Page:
Chromate toxicity has been attributed primarily to oxidative stress generated by the intracellular reduction of Cr(VI) to the transient highly reactive radical Cr(V), which redox cycles and thereby creates reactive oxygen species (ROS) [22, 25, 30]. ROS production leads to the damage of such cellular components as DNA and proteins. Presumably to counter Cr(VI)-induced oxidative stress, synthesis of the antioxidant defense protein Mn/Fe-binding superoxide dismutase (Sod; Pput 0985), which catalyzes decomposition of superoxide anion (O2·-) to hydrogen peroxide and molecular oxygen, was detected only in Cr(VI)-exposed LB- and M9L-grown P. putida F1 cells. Similarly, the up-regulation of Sod at the transcript or protein level was observed for Cr(VI)-stressed E. coli  and the Alphaproteobacterium Caulobacter crescentus  but not for S. oneidensis MR-1 cells subjected to an acute chromate treatment . Instead, katG-1 (catalase/peroxidase hydroperoxidase) and katB (catalase) were preferentially induced at Cr(VI) exposure time intervals of 60 and 90 min. Based on our proteomic analyses, the enhancement of free-radical detoxifying activities constitutes a vital cellular defense mechanism against chromate toxicity in P. putida F1 regardless of the growth medium, whereas cellular defenses against H2O2 (i.e., increased expression of catalase) were not required during the early stages of chromate exposure in contrast to that observed for S. oneidensis MR-1.
Located immediately upstream of the F1 sod gene is fumC (Pput 0984), which also was identified only in Cr(VI)-stressed cells under both growth media conditions (Table 3). The gene synteny is similar (but not identical) to that found in the genome of Pseudomonas aeruginosa, in which an O2·- resistant isoform of fumarase (or fumarate hydratase/lyase) is linked to downstream genes orfX (of unknown function) and sodA (encodes Mn-cofactored Sod) in an iron-responsive operon . Fumarase catalyzes the reversible conversion of fumarate to malate in the TCA cycle and has been shown to be up-regulated under iron-limiting conditions in P. aeruginosa . It remains to be determined whether expression of P. putida F1 FumC exclusively in Cr(VI)-challenged cells is part of an iron starvation response.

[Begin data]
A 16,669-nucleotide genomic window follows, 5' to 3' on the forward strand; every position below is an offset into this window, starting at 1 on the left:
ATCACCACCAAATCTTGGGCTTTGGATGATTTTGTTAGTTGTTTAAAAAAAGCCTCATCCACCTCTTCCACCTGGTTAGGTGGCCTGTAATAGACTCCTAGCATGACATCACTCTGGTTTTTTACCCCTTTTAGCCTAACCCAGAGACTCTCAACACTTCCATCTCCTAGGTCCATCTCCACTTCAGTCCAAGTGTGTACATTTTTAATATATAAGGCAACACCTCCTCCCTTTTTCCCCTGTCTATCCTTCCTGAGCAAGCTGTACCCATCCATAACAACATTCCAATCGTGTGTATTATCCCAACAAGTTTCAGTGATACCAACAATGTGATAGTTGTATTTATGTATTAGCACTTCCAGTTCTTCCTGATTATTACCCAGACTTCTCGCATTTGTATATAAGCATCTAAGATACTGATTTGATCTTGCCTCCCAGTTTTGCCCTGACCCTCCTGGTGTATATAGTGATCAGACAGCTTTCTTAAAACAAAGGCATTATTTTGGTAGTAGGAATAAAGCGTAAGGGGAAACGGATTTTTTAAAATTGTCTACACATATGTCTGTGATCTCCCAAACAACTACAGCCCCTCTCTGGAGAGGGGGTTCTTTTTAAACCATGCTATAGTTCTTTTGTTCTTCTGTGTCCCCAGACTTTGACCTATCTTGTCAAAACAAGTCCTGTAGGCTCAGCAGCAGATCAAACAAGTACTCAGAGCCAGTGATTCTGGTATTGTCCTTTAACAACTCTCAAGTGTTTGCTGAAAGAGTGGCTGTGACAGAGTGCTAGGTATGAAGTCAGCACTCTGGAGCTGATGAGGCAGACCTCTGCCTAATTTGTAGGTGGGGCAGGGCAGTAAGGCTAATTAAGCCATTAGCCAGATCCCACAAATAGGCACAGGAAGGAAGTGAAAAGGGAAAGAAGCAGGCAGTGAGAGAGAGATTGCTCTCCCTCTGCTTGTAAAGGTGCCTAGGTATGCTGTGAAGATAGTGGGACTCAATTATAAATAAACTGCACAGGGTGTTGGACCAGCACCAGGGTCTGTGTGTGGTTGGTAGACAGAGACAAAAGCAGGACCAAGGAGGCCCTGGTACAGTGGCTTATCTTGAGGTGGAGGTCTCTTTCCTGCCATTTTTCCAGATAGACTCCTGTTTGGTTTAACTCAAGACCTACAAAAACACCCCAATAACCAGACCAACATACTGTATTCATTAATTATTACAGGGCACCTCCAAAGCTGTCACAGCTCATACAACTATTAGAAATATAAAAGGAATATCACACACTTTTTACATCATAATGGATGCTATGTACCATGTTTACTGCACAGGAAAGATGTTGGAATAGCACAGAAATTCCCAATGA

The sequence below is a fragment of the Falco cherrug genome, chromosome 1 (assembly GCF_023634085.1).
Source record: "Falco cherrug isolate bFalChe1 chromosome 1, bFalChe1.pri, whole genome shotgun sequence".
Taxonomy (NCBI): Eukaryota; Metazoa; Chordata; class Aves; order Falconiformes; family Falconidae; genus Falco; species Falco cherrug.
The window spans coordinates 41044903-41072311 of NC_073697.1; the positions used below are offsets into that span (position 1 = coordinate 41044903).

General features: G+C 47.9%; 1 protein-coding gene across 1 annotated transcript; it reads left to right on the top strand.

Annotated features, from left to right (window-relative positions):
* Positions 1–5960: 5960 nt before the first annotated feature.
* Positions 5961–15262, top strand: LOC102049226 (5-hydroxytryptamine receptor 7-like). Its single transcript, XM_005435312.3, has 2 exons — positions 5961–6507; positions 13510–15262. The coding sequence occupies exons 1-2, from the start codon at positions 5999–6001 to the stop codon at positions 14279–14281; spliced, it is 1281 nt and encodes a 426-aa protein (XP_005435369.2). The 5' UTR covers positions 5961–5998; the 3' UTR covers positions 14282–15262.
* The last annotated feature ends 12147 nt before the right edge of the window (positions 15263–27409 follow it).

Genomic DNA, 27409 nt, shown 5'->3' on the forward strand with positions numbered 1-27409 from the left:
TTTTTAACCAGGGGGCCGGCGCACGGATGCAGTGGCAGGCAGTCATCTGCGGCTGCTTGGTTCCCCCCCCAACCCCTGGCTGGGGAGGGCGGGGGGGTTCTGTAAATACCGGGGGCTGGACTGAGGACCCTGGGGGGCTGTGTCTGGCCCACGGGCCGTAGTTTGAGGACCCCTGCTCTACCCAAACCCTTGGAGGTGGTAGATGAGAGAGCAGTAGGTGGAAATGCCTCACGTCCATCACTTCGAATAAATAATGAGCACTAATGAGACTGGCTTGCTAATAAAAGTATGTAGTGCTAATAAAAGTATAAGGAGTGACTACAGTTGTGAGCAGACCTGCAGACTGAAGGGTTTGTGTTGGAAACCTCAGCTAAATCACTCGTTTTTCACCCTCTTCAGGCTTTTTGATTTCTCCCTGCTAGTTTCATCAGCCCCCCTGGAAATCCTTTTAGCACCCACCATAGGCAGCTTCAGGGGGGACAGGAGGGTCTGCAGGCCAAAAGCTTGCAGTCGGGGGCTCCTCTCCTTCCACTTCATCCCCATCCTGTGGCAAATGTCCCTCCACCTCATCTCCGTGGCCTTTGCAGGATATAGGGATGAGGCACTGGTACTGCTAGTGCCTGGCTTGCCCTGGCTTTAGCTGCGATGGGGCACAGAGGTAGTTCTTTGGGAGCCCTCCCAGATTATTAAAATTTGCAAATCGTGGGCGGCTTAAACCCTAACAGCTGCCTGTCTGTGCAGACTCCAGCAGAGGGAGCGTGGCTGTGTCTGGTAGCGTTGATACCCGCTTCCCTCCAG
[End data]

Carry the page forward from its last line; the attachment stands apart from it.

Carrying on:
As previously demonstrated for S. oneidensis MR-1 [26, 27] and C. crescentus , another prominent characteristic of the cellular response to acute chromate exposure is the up-regulation of genes/proteins with functions in iron acquisition and homeostasis, namely TonB-dependent receptors and siderophore biosynthesis proteins. Similarly, TonB-dependent receptors for high-affinity iron chelators were a conspicuous feature of up-regulated, Cr(VI)-perturbed P. putida sub-proteomes, particularly under LB growth conditions. The increased abundance of four such outer membrane receptors under LB-Cr(VI) conditions is likely connected with the concomitant up-regulation of five amino acid adenylation domains. The adenylation (A) domains represent the active core of each modular unit comprising large multifunctional enzymes termed nonribosomal peptide synthetases . The A domain functions by recognizing a specific amino or hydroxyl acid substrate and activating it as aminoacyl adenylate via ATP hydrolysis. While nonribosomal peptide synthetases can produce peptides of broad and sometimes obscure biological activity, these multidomain enzymes are known to be involved in the assembly of aryl-capped peptide and peptide-polyketide siderophores from Pseudomonas spp. [35, 36]. Furthermore, expression of a TonB-dependent hemoglobin/transferrin/lactoferrin family receptor (Pput 1043) as part of the media-independent core molecular response to chromate exposure points to iron availability and homeostasis as playing an important role in the cellular adaptation of F1 to chromate stress.